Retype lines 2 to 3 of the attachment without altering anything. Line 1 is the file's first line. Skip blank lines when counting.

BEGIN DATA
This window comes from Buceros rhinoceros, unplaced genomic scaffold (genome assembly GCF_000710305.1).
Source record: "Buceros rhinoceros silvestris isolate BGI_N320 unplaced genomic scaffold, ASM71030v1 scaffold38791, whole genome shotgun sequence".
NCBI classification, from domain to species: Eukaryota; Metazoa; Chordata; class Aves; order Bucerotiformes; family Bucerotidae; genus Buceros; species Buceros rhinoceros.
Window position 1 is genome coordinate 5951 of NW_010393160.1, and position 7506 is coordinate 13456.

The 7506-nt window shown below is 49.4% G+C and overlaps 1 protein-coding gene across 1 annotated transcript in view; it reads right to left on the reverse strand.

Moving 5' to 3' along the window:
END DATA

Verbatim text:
Source record: "Buceros rhinoceros silvestris isolate BGI_N320 unplaced genomic scaffold, ASM71030v1 scaffold38791, whole genome shotgun sequence".
NCBI classification, from domain to species: Eukaryota; Metazoa; Chordata; class Aves; order Bucerotiformes; family Bucerotidae; genus Buceros; species Buceros rhinoceros.